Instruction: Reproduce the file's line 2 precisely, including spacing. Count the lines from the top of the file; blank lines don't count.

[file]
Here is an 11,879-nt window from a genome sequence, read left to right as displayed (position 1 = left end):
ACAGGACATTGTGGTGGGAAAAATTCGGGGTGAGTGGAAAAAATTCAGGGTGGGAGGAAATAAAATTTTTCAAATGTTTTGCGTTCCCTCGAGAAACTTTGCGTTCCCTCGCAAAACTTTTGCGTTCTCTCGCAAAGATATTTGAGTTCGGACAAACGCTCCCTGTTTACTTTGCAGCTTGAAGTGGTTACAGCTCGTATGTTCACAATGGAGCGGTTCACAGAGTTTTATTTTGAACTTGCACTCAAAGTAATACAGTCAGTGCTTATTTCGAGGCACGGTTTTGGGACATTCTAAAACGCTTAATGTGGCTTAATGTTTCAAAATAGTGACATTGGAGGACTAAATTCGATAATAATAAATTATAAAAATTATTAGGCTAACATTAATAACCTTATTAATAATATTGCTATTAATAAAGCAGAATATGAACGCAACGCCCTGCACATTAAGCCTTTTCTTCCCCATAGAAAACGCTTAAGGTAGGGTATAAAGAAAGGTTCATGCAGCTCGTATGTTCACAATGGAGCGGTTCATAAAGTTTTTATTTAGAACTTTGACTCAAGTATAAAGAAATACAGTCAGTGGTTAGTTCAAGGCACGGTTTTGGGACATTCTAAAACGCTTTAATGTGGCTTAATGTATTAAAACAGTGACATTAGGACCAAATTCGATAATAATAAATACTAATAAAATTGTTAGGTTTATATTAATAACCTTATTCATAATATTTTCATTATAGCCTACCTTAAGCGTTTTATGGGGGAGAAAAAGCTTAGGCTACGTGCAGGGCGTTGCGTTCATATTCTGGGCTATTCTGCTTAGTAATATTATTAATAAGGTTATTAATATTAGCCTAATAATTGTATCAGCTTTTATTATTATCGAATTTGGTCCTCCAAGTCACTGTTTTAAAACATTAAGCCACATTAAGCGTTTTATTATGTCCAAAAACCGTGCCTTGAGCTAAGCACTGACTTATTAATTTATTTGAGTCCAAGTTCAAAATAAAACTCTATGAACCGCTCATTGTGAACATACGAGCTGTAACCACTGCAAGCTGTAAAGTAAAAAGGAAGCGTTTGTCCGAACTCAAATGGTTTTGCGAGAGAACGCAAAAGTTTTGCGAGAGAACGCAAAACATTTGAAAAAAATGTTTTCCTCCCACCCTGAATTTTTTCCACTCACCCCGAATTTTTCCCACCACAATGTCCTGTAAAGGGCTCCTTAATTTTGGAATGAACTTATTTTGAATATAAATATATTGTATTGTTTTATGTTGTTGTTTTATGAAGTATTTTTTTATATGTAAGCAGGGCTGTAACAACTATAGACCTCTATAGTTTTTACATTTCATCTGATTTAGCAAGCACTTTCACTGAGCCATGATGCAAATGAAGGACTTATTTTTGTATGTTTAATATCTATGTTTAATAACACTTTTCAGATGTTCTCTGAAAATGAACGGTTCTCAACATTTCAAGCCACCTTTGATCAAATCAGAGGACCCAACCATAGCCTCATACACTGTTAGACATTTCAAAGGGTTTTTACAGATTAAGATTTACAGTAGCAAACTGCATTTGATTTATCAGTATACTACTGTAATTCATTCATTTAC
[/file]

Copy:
ACAGGACATTGTGGTGGGAAAAATTCGGGGTGAGTGGAAAAAATTCAGGGTGGGAGGAAATAAAATTTTTCAAATGTTTTGCGTTCCCTCGAGAAACTTTGCGTTCCCTCGCAAAACTTTTGCGTTCTCTCGCAAAGATATTTGAGTTCGGACAAACGCTCCCTGTTTACTTTGCAGCTTGAAGTGGTTACAGCTCGTATGTTCACAATGGAGCGGTTCACAGAGTTTTATTTTGAACTTGCACTCAAAGTAATACAGTCAGTGCTTATTTCGAGGCACGGTTTTGGGACATTCTAAAACGCTTAATGTGGCTTAATGTTTCAAAATAGTGACATTGGAGGACTAAATTCGATAATAATAAATTATAAAAATTATTAGGCTAACATTAATAACCTTATTAATAATATTGCTATTAATAAAGCAGAATATGAACGCAACGCCCTGCACATTAAGCCTTTTCTTCCCCATAGAAAACGCTTAAGGTAGGGTATAAAGAAAGGTTCATGCAGCTCGTATGTTCACAATGGAGCGGTTCATAAAGTTTTTATTTAGAACTTTGACTCAAGTATAAAGAAATACAGTCAGTGGTTAGTTCAAGGCACGGTTTTGGGACATTCTAAAACGCTTTAATGTGGCTTAATGTATTAAAACAGTGACATTAGGACCAAATTCGATAATAATAAATACTAATAAAATTGTTAGGTTTATATTAATAACCTTATTCATAATATTTTCATTATAGCCTACCTTAAGCGTTTTATGGGGGAGAAAAAGCTTAGGCTACGTGCAGGGCGTTGCGTTCATATTCTGGGCTATTCTGCTTAGTAATATTATTAATAAGGTTATTAATATTAGCCTAATAATTGTATCAGCTTTTATTATTATCGAATTTGGTCCTCCAAGTCACTGTTTTAAAACATTAAGCCACATTAAGCGTTTTATTATGTCCAAAAACCGTGCCTTGAGCTAAGCACTGACTTATTAATTTATTTGAGTCCAAGTTCAAAATAAAACTCTATGAACCGCTCATTGTGAACATACGAGCTGTAACCACTGCAAGCTGTAAAGTAAAAAGGAAGCGTTTGTCCGAACTCAAATGGTTTTGCGAGAGAACGCAAAAGTTTTGCGAGAGAACGCAAAACATTTGAAAAAAATGTTTTCCTCCCACCCTGAATTTTTTCCACTCACCCCGAATTTTTCCCACCACAATGTCCTGTAAAGGGCTCCTTAATTTTGGAATGAACTTATTTTGAATATAAATATATTGTATTGTTTTATGTTGTTGTTTTATGAAGTATTTTTTTATATGTAAGCAGGGCTGTAACAACTATAGACCTCTATAGTTTTTACATTTCATCTGATTTAGCAAGCACTTTCACTGAGCCATGATGCAAATGAAGGACTTATTTTTGTATGTTTAATATCTATGTTTAATAACACTTTTCAGATGTTCTCTGAAAATGAACGGTTCTCAACATTTCAAGCCACCTTTGATCAAATCAGAGGACCCAACCATAGCCTCATACACTGTTAGACATTTCAAAGGGTTTTTACAGATTAAGATTTACAGTAGCAAACTGCATTTGATTTATCAGTATACTACTGTAATTCATTCATTTAC